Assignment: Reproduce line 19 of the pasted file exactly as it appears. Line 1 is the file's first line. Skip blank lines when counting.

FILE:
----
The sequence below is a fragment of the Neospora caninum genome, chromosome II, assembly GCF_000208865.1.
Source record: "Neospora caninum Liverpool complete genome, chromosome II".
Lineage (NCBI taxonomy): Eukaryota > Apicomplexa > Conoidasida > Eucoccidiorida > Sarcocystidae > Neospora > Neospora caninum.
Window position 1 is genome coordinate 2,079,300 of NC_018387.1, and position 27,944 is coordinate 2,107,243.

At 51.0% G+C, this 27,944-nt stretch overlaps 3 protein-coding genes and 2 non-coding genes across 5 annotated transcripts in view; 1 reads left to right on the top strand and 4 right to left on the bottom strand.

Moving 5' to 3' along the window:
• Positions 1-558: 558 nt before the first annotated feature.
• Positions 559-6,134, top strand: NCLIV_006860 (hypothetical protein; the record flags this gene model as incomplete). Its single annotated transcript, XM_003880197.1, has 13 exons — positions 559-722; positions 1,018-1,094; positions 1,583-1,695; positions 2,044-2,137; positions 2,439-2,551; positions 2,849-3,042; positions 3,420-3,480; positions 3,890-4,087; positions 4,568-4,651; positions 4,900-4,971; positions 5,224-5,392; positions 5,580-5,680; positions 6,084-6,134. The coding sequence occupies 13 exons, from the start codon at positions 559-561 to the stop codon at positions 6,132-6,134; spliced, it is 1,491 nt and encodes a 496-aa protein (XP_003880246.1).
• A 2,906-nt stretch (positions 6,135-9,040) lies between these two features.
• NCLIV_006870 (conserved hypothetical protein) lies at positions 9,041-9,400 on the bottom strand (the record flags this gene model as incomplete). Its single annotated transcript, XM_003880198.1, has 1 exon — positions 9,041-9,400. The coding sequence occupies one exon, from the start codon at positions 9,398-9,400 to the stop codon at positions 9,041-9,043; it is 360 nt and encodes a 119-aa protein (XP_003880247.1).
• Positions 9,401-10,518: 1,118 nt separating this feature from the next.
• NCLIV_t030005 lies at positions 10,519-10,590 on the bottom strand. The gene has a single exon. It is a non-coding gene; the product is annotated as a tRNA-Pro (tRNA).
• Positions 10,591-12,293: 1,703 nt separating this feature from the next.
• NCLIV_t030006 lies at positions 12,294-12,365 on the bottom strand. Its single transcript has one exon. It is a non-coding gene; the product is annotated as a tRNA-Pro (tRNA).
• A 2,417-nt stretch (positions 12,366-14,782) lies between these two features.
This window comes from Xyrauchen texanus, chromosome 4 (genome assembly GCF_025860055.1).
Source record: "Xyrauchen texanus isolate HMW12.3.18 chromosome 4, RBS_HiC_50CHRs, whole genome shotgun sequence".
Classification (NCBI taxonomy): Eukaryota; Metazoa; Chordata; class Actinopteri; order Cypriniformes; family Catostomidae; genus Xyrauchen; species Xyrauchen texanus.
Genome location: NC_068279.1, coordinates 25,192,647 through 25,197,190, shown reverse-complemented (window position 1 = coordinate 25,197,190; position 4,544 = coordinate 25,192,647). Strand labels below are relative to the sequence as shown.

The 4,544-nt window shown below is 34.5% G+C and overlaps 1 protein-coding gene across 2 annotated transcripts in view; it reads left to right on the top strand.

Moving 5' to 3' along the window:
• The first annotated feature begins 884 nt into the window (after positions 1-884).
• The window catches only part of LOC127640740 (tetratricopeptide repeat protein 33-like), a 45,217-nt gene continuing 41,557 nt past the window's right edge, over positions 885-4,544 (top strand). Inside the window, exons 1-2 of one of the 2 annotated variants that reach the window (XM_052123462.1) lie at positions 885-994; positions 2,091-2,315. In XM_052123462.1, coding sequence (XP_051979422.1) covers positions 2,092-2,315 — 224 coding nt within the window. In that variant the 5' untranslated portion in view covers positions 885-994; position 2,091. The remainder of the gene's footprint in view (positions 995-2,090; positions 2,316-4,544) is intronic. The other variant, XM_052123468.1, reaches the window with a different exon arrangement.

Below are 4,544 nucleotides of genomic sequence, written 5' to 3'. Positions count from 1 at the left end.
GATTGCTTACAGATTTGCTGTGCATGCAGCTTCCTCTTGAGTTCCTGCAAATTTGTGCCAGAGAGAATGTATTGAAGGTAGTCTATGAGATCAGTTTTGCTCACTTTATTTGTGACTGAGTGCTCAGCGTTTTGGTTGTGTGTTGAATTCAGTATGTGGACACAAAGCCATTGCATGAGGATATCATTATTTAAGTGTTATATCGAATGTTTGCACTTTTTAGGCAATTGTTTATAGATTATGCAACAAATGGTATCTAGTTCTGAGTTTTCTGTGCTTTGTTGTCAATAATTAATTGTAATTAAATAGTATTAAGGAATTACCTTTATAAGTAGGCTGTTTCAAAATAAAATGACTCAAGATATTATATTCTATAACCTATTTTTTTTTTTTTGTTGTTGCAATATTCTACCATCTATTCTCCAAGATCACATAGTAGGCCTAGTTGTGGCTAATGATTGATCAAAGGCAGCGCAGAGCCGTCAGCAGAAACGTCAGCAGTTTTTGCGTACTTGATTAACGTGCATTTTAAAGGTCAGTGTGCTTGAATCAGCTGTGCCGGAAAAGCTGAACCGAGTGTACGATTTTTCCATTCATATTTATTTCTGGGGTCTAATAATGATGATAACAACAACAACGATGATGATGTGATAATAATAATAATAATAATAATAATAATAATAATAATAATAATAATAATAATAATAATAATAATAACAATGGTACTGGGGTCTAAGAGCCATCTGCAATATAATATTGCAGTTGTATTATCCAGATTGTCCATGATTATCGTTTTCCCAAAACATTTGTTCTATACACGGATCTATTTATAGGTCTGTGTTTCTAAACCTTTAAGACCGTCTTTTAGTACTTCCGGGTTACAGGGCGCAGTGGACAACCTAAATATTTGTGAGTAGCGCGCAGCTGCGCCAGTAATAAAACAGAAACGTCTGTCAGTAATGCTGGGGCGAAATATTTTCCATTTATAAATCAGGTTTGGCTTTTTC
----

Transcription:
Genome location: NC_068279.1, coordinates 25,192,647 through 25,197,190, shown reverse-complemented (window position 1 = coordinate 25,197,190; position 4,544 = coordinate 25,192,647). Strand labels below are relative to the sequence as shown.